Google Learns Flash

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Since Flash was created SEO’s have had nothing but trouble with people whose sites are made purely of flash or if the site in question included a lot of flash content. The reason the trouble arises is due to Adobe Flash’s inability to be properly indexed by search engines but to the joy of web-designers this problem may be finally (or at least in part) coming to end.

Google have recently been working closely with Adobe to create a cleaner and more in-depth search algorithm that utilises Adobe’s Flash Player so that it can Index all the textual content and links in a Flash app (yes so that means flash menu’s will work! *gasps*). The immediate problems SEO’s have always had when it comes to flash menu’s in particular is that the site’s other pages don’t get indexed, since the menu doesn’t get indexed the links to the rest of the site won’t get indexed so in essence Google doesn’t know there is any more to the site than the homepage. But thanks to this advancement in the search Spiders website owners will now be able to keep their flashy shiny menu bars and boxes (although the images won’t be indexed, yet) but of course this hasn’t solved everyone’s problems. Unfortunately for people who have completely flash-driven sites you’re still unfortunately going to be kicking and screaming for website rankings, maybe not as much as you where before, but still screaming.

The main problem with completely flash driven sites is that flash is still one application, on one page, on one site; Google simply can’t determine links within a flash application. For example, if you have a flash site which has a menu with say, Home, About Us and Contact Us on it. If you click the About Us Link on the app the application will change its display to the ‘About Us’ page, you’ll also notice that the URL in your browser is still the same. This is essentially because in the eyes of the web you haven’t gone anywhere, all you’ve done is tell a program to change what it’s currently displaying.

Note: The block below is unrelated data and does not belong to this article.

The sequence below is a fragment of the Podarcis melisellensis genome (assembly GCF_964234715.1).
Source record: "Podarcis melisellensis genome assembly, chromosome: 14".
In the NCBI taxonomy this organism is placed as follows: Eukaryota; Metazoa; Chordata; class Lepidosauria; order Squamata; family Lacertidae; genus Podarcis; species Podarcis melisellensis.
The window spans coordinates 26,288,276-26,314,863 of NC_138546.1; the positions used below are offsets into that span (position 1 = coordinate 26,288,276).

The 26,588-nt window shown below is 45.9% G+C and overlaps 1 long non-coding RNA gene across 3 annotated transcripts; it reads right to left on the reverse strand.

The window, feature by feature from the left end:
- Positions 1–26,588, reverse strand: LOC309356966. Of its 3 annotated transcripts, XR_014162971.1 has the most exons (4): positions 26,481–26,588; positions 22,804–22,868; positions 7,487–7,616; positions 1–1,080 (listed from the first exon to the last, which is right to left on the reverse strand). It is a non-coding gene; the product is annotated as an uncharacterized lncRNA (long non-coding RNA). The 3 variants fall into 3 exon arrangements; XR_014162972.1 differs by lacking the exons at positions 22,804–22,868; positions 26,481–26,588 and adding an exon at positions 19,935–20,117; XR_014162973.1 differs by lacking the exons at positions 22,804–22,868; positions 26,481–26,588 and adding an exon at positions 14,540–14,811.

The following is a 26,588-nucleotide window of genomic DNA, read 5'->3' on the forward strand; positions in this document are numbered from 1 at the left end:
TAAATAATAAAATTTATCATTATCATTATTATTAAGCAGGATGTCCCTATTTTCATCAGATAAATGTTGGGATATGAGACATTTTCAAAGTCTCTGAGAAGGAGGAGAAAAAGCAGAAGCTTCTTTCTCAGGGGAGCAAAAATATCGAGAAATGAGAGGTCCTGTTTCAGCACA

This is what creates the problem for Google, the spider sees that page as a single entity the only difference is that Google will now read every piece of text that’s in that flash file and consider everything it finds the content of that sole page. Which means if you’ve got an enormous flash site with a lot of text then you’re going to have one seriously over-packed and unfocussed page which isn’t particularly good for SEO on it’s own unless you’re trying to rank for one of those unbearable ‘get rich quick’ schemes.

Summary, this is definitely going to make designers lives easier and ensure that people with flash navigation will actually be spidered properly which will benefit a lot of sites. I’m just hoping that these new advancements in flash-indexing continue and advise everyone to wait before going flash crazy.

(I decided to do a couple of searches for .swf files on Google and it seems to be working in a relatively ordered manner. Unfortunately people’s programs often haven’t got the best text to start off on such as ‘video title here’ and such but it’s good to see it working.)

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